The Cannes International Film Festival is probably the most famous in the world. Photo: CIFF.
Achtelstetter has previously served on ecumenical juries at Montreal (Canada) and Lübeck (Germany).
Established in 1973, the Prize of the Ecumenical Jury is an independent film award for feature films at major international film festivals. It has been awarded at Cannes since 1974.
The prize was created by Christian filmmakers, film critics and other film professionals. The objective of the award is to “honor works of artistic quality which witnesses to the power of film to reveal the mysterious depths of human beings through what concerns them, their hurts and failings as well as their hopes.”
The jury is composed of six members, who are nominated by SIGNIS (Catholic members) and Interfilm (Protestants). SIGNIS and Interfilm appoint ecumenical juries at various international film festivals, including Cannes, Berlin, Locarno, Montreal and Karlovy Vary.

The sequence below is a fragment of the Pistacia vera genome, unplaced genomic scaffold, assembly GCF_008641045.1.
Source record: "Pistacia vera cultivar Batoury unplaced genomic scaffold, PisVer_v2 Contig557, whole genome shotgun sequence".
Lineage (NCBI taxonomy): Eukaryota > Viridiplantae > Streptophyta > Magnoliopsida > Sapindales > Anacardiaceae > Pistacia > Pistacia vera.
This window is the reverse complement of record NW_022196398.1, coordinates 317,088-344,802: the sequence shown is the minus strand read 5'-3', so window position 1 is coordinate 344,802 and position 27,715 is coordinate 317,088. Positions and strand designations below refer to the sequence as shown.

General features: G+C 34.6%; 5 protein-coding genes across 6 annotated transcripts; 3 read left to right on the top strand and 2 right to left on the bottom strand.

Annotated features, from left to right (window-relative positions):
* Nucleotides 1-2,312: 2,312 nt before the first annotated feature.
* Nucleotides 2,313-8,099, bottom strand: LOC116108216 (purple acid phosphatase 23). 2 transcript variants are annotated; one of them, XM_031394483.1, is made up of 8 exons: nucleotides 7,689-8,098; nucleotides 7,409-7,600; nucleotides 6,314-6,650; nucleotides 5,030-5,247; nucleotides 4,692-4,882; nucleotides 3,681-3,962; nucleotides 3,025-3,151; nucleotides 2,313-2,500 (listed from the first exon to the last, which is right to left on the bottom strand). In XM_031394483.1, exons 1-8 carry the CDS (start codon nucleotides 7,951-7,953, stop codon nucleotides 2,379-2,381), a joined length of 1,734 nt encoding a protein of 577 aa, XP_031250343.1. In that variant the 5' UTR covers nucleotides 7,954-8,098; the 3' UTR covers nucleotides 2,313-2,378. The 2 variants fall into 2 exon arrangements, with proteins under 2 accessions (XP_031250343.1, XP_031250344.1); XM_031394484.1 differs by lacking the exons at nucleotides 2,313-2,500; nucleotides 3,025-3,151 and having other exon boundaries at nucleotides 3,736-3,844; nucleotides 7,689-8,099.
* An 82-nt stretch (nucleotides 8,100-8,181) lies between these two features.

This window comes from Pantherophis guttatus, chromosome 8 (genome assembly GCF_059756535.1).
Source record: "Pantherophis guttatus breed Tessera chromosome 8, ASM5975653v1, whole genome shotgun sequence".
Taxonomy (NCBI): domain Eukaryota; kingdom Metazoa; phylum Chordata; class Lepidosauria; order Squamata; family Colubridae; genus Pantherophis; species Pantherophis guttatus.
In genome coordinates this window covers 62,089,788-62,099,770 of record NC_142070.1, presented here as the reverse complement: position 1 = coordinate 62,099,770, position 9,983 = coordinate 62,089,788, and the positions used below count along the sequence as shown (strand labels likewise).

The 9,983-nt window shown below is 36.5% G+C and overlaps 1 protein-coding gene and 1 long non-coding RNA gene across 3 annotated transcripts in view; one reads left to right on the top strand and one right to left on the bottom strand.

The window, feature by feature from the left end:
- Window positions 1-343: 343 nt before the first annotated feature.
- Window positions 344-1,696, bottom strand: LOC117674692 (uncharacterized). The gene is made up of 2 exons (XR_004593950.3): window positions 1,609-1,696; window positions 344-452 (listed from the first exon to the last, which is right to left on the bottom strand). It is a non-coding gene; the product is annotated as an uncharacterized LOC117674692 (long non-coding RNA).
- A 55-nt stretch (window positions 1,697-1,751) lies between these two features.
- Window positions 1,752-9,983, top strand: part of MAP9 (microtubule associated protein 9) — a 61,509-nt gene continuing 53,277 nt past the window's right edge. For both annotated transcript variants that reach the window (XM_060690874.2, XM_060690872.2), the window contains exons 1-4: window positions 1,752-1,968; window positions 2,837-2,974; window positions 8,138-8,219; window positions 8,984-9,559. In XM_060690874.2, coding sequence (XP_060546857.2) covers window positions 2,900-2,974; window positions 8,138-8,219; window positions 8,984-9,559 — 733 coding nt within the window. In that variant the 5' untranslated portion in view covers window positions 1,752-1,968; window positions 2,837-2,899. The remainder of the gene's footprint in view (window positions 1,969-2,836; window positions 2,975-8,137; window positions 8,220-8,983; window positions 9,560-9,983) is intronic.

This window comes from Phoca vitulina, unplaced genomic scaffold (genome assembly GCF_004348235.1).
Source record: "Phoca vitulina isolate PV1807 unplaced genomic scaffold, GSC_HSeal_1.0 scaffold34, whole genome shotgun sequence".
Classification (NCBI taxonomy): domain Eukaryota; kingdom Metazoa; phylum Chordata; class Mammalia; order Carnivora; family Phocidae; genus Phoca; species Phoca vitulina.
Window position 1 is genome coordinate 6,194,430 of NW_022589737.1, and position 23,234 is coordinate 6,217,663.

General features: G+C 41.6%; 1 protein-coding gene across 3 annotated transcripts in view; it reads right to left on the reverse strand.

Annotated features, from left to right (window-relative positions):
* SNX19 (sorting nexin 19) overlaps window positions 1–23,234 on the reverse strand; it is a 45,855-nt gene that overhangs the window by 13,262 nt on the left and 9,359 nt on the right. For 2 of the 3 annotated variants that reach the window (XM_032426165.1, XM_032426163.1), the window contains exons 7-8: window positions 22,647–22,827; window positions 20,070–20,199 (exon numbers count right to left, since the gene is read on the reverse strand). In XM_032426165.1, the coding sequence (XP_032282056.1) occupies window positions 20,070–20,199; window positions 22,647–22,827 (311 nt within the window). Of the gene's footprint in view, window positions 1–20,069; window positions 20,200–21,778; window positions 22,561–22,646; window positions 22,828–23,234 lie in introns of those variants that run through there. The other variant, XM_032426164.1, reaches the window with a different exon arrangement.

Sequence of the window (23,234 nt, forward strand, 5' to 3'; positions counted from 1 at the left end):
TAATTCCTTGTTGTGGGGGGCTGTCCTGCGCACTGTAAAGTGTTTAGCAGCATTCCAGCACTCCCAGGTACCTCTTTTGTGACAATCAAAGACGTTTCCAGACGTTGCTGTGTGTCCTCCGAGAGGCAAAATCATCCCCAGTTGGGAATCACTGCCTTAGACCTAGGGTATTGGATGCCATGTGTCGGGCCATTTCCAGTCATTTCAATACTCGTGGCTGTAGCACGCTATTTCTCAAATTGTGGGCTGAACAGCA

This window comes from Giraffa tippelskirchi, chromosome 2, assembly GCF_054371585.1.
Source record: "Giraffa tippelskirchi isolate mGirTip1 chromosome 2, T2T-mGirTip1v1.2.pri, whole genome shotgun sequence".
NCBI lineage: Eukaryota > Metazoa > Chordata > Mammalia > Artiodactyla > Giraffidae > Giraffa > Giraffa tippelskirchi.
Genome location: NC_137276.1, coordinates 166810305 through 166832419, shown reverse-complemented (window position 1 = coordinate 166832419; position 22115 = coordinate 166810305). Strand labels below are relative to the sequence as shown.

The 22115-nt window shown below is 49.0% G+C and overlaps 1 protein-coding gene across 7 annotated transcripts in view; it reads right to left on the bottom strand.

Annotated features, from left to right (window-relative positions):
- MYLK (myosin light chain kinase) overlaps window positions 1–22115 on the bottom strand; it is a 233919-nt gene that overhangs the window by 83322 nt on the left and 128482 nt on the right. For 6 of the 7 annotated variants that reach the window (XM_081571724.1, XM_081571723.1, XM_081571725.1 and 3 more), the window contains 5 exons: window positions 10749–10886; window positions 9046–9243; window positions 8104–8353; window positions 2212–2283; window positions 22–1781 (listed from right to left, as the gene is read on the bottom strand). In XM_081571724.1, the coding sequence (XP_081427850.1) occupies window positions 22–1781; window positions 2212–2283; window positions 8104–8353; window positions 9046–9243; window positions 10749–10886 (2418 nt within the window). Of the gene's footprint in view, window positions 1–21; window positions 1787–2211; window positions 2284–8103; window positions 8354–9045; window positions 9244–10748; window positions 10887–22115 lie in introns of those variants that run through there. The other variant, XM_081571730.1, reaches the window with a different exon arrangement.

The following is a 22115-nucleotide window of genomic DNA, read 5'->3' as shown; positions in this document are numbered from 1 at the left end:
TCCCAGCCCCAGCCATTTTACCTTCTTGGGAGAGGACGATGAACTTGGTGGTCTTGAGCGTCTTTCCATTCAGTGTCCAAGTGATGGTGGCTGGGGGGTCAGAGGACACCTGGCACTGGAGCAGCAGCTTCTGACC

Films from diverse countries have won the Prize of the Ecumenical Jury at the Cannes Film Festival. In 2015, “Mia Madre,” from Italy, was honored.
Achtelstetter has served as WACC General Secretary since 2010. She formerly served as Director and Editor-in-Chief of the Lutheran World Federation and coordinator for media relations at the World Council of Churches in Geneva.
German by birth, Achtelstetter holds a Masters in Theology (Friedrich-Alexander University, Erlangen, Germany) and a Master of Arts in Women’s Studies (University of Kent at Canterbury, England). She was ordained to the ministry of word and sacrament of the Evangelical Lutheran Church in Bavaria in 2010. In 2011, she received an honorary Doctor of Divinity degree from the Academy of Ecumenical Indian Theology in Chennai, India.
Other members of the Cannes Ecumenical Jury are: Cindy Mollaret, writer; Ernest Kouacou, diocesan priest and president of SIGNIS-Africa; Gabriella Lettini, minister and scholar; Teresa Tunay, writer and editor; Nicole Vercueil, editor and publisher.